Diversity in commercials/higher education… inclusion or smart business?

To somewhat indirectly address “How have perspectives on equity, diversity, and inclusion emerged, progressed, or regressed in U.S. higher education institutions?”, I ask more general questions.

Has anyone else noticed how many companies are making noticeable efforts to include more diversity in their commercials (see my blog on 08.30.2017 for one example)? And does the term “company” or “business” coincide with “higher education?” Are universities and colleges “businesses? And do they follow money making policies in similar ways? Just some food for thought.

To relate back to companies and commercials, having more inclusion is great, especially in a time when people and children “learn” so much from watching TV. What we perceive as normal today relates a lot, in my opinion, not only to what we experience at home, in school (K-12 and higher education), etc but also what we see and hear on the TV and radio. I don’t have to know someone of a specific minority group to be exposed (at least minimally/indirectly) to them anymore. And exposure, I believe, helps with the issues of acceptance and tolerance.

As another example of a company demonstrating more diversity and inclusion in their ads, Marriot put out this ad recently and states “Being human is so much more than simply going about our day; it is about serving others and treating them with kindness. At Marriott, we live by the golden rule and treat our guests the way we want to be treated with respect, care and compassion. Four of our brands are coming together to share what makes the golden rule so important to us and why treating guests with respect has always been our guiding principle” (taken from YouTube description under this video).

While I am really happy to see companies like Marriot and institutions of higher education (either in mission statements or even in the commercials colleges and universities play during sport commercial breaks) embrace diversity more now than even a few years ago, I have to ask whether this is a solely altruistic trend or is money the major player? In other words, is it peoples’ open-mindness or greed or both that drives greater inclusion within mass media commercials, within colleges/universities?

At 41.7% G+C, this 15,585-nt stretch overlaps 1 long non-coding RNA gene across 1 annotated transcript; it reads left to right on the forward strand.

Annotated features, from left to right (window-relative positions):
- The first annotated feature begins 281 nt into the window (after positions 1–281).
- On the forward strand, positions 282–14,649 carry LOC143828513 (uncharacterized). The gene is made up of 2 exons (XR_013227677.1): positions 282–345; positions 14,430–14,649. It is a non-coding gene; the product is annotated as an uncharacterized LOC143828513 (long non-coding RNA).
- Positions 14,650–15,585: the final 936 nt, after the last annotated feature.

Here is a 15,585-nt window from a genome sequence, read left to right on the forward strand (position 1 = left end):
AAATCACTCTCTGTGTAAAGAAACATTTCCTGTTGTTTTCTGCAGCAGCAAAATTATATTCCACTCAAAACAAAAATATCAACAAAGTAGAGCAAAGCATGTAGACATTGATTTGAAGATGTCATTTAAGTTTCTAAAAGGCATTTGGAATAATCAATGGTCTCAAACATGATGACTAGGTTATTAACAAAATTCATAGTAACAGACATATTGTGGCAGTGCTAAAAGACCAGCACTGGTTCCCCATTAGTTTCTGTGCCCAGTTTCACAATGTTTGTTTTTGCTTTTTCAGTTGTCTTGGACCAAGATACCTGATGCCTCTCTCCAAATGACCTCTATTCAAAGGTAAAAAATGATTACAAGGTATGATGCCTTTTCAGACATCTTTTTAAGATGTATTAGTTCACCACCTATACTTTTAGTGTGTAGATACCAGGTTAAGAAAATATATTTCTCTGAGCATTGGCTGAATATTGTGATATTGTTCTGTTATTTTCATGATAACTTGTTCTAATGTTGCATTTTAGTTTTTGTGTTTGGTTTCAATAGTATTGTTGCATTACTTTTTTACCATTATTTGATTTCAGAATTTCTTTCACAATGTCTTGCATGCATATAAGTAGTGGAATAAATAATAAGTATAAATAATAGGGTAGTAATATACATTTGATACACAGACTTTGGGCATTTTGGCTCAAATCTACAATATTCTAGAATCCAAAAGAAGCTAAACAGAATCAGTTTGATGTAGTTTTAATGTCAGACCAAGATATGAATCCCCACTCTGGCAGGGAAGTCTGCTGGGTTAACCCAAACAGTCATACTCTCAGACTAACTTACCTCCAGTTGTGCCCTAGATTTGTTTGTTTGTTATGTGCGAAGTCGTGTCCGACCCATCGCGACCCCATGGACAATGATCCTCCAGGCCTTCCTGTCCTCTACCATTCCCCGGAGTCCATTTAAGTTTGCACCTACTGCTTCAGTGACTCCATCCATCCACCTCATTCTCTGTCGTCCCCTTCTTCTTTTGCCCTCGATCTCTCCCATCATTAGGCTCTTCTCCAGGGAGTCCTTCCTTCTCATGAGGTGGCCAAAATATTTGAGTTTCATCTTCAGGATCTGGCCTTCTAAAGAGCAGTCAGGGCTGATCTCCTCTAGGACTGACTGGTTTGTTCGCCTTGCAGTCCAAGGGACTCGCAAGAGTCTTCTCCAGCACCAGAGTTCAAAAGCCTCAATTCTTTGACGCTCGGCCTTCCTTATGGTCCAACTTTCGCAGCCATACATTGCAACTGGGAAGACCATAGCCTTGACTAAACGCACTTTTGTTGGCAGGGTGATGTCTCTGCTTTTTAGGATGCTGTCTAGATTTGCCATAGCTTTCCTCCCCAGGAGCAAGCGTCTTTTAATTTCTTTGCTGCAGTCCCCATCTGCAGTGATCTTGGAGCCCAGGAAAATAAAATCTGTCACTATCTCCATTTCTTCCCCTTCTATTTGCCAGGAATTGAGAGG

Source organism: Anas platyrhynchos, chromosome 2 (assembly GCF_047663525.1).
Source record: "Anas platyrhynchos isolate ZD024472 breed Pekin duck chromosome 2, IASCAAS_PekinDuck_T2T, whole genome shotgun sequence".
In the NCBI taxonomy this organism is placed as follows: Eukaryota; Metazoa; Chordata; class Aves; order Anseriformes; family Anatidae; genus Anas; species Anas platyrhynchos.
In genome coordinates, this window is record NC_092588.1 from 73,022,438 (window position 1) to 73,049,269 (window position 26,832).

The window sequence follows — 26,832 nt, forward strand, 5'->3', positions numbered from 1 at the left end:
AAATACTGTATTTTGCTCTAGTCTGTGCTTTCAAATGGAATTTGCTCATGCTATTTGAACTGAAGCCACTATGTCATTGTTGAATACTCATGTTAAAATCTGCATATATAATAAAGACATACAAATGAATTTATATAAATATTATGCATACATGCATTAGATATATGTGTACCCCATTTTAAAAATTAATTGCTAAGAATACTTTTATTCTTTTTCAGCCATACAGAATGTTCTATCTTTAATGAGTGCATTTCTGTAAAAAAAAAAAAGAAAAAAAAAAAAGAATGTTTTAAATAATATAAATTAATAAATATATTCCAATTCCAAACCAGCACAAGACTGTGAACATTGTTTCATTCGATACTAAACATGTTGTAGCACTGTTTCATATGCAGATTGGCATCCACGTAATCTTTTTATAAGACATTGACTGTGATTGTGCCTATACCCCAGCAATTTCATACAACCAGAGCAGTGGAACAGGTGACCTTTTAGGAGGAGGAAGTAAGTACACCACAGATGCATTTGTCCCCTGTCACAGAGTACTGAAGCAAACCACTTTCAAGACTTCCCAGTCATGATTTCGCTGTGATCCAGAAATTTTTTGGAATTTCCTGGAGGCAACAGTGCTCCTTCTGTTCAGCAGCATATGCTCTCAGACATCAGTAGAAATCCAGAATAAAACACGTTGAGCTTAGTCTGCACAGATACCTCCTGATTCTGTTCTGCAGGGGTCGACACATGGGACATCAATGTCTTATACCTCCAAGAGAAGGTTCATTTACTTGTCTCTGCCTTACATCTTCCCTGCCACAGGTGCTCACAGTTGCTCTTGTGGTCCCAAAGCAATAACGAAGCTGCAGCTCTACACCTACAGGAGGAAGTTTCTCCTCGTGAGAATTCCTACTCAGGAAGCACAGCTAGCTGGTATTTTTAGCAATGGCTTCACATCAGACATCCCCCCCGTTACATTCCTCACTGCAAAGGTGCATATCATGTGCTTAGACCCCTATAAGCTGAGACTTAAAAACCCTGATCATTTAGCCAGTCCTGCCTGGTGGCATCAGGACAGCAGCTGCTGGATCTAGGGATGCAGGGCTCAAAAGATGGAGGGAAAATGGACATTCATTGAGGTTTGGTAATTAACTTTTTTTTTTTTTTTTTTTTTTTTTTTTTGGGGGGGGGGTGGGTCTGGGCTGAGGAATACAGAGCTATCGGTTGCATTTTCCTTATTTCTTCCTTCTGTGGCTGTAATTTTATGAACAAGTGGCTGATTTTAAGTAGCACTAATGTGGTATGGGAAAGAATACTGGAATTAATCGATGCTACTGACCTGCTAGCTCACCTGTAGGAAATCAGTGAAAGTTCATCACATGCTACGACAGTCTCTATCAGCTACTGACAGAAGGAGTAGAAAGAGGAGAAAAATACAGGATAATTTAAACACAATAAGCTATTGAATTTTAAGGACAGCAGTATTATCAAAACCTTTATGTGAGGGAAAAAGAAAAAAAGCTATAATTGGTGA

We live in a world where money talks – if people want diversity, give them diversity. A lot of companies are realizing that they can broaden their client-base (or become more appealing for students with various backgrounds) by being more inclusive (though they must weigh the risks of losing clients/students as well who are anti-anything diverse). And, it works – I remember the companies that show diversity and inclusion over ones that don’t (but that could just be that I try to be tuned-in to diversity topics in general). Personally, and I welcome everyone’s opinions, I believe it may be a little bit of both. In my opinion, it would be naïve to say that companies/colleges/universities are incorporating inclusion and diversity more than they used to for solely good-hearted reasons because we live in a world where money is important. Businesses (which I believe include many institutions of higher education) need to make money, so they “sell” themselves in the way they think (based on who knows how many polls, surveys etc) will make them the most. That all being said, however, it’s okay if a major player in the increase in diversity is money-related. Because that means that more people are accepting and tolerant. So, I see it is a win (or at least a movement in the right direction).

One Reply to “Diversity in commercials/higher education… inclusion or smart business?”

  1. I hadn’t thought about this yet. But I think universities and colleges can be considered businesses to some extent, in that they make money when more people want to attend these places and therefore it would benefit them to reach out to a broader audience. So, I think money definitely plays a role in advertisement and motivations behind them, but this still indicates that whoever is behind the advertisement at least desires to reach out to diverse populations. And that’s a start. I was just in Atlanta this summer and went to the Coca Cola museum and their newest advertisement is:

    http://gaia.adage.com/images/bin/image/medium/carma_11_withtagline.jpg?1453068983

    (not sure if this will work on the comment or not). I was really happy and surprised when I saw this advertisement. I think it’s extremely well-done and makes an attempt to address diversity. It’s simple, but effective.

    Thanks for posting!

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